FTSE 100: The FTSE 100 index opened up 22.72 points, 0.3%, at 7,469.25. It has risen 2.4% so far this week, which would be its best gain since a 3.1% rise in the week to September 15.
The FTSE 250 was up 112.02 points, 0.6%, at 17,879.32 and the AIM All-Share was up 2.02 points, 0.3%, at 692.36.
European markets: In European equities, the CAC 40 in Paris rose 0.2%, while the DAX 40 in Frankfurt was up 0.4%.
US markets: In New York overnight, the Dow Jones Industrial Average surged 1.7%, the S&P 500 soared 1.9% and the Nasdaq Composite jumped 1.8%.
Asian markets: Equities in Asia were on the up. The Shanghai Composite climbed 0.7%, while the Hang Seng in Hong Kong jumped 2.5%. The S&P/ASX 200 in Sydney shot up 1.1%. Financial markets in Tokyo were closed Friday for Japan Culture Day.
Emerging markets: Despite the considerable difficulties presented by the increase in interest rates and the rapid strengthening of the US dollar, the IMF and interest rate spreads indicate that none of the major emerging markets, such as Mexico, Brazil, Indonesia, Vietnam, South Africa, and Turkey, seem to be experiencing any significant debt-related difficulties.
China has also seen a significant rise in its deficits, with its debt-to-GDP ratio doubling in the last ten years and projected to surpass 100% by 2027, according to the IMF. Additionally, Japan and China continue to maintain loose monetary policies.
Storm Ciarán, a tempest of unprecedented ferocity, unleashed its wrath upon Jersey, leaving a trail of devastation in its wake. With wind speeds reaching a staggering 100mph and a menacing tornado tearing through the landscape, the island was subjected to a relentless onslaught that wreaked havoc on homes, uprooted trees, and ravaged vital infrastructure.
The sheer force of the storm prompted an urgent and comprehensive emergency response as over 100 distress calls inundated the ‘999’ lines, necessitating the evacuation of 36 households to ensure their safety and well-being.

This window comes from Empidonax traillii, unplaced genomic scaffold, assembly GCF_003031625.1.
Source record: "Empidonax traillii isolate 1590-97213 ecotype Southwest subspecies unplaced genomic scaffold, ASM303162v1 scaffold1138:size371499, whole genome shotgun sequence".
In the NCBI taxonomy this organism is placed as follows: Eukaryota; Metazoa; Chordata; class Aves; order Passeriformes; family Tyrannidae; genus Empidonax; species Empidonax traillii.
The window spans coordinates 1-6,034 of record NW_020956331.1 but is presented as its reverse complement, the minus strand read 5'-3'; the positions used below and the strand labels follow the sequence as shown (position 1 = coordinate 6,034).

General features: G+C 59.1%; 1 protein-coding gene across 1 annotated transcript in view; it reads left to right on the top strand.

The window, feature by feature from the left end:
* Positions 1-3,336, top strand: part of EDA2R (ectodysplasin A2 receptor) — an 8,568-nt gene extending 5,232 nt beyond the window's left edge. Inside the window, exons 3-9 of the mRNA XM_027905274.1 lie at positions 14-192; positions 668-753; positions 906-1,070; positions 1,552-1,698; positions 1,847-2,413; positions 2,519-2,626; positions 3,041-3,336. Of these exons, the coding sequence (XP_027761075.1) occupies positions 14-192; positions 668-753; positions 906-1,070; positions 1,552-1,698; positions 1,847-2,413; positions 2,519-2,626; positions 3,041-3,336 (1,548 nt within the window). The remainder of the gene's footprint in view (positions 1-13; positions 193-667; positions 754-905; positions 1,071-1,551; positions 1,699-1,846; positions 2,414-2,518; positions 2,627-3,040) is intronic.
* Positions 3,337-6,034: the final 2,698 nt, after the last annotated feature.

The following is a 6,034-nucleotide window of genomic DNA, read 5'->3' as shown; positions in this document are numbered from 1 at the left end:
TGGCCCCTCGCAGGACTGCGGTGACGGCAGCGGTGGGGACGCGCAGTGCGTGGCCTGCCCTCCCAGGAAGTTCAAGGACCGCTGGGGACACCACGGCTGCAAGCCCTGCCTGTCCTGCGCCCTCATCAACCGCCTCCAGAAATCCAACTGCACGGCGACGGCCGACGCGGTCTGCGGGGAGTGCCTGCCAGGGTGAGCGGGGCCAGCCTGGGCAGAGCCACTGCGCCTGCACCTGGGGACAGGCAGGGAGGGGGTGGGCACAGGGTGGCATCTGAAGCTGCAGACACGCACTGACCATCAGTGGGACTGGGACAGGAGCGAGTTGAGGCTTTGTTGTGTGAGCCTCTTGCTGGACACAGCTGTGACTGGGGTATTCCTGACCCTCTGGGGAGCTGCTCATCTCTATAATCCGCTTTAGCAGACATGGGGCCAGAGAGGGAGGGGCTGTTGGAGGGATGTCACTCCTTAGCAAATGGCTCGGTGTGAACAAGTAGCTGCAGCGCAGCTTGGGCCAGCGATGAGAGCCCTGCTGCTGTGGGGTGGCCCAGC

The catastrophic impact of the storm was further compounded by widespread power outages, impassable roads strewn with debris, and flooding exacerbated by a one-meter storm surge breaching the island’s sea walls.
Witnesses recounted harrowing tales of the tornado’s fury, describing how it mercilessly uprooted trees and razed structures to the ground, leaving a scene of desolation and chaos in its wake.
In the face of such adversity, the collective efforts of emergency services and dedicated government personnel have been paramount in mitigating the crisis.
Tirelessly engaged in clearing debris-laden roads, ensuring the structural integrity of buildings, and providing crucial assistance to affected residents, these unsung heroes have embodied the spirit of resilience and community solidarity amidst the turmoil.
In the aftermath of the calamity, Islanders have been advised to exercise caution and limit unnecessary travel, considering the prevalent hazards posed by debris and compromised infrastructure.
Notably, the closure of the Airport until 2pm and the suspension of several government services underscore the magnitude of the challenges that confront the island community in the wake of the storm.
As the community grapples with the aftermath, a collective call to action has resonated, urging residents to extend a helping hand to their neighbours, particularly the vulnerable, many of whom continue to grapple with power outages and communication disruptions.
While the gradual reopening of shops signals a tentative step towards recovery, the unfortunate closure of Waitrose in St Helier, attributed to flooding, serves as a stark reminder of the lingering impact of the tempest.
In a glimmer of hope amid the chaos, the arrival of the Commodore Goodwill has breathed new life into the island’s restocking efforts, providing much-needed supplies and support to a community in recovery.
Furthermore, the decision to offer free government car parks for the day stands as a testament to the collective resolve to stand together and weather the storm’s aftermath with unity and resilience.
Sports centres closed
Jersey’s sports centres and pitches will remain closed on Friday, November 3, with the most severely affected facilities, particularly FB Fields, facing uncertain timelines for reconstruction.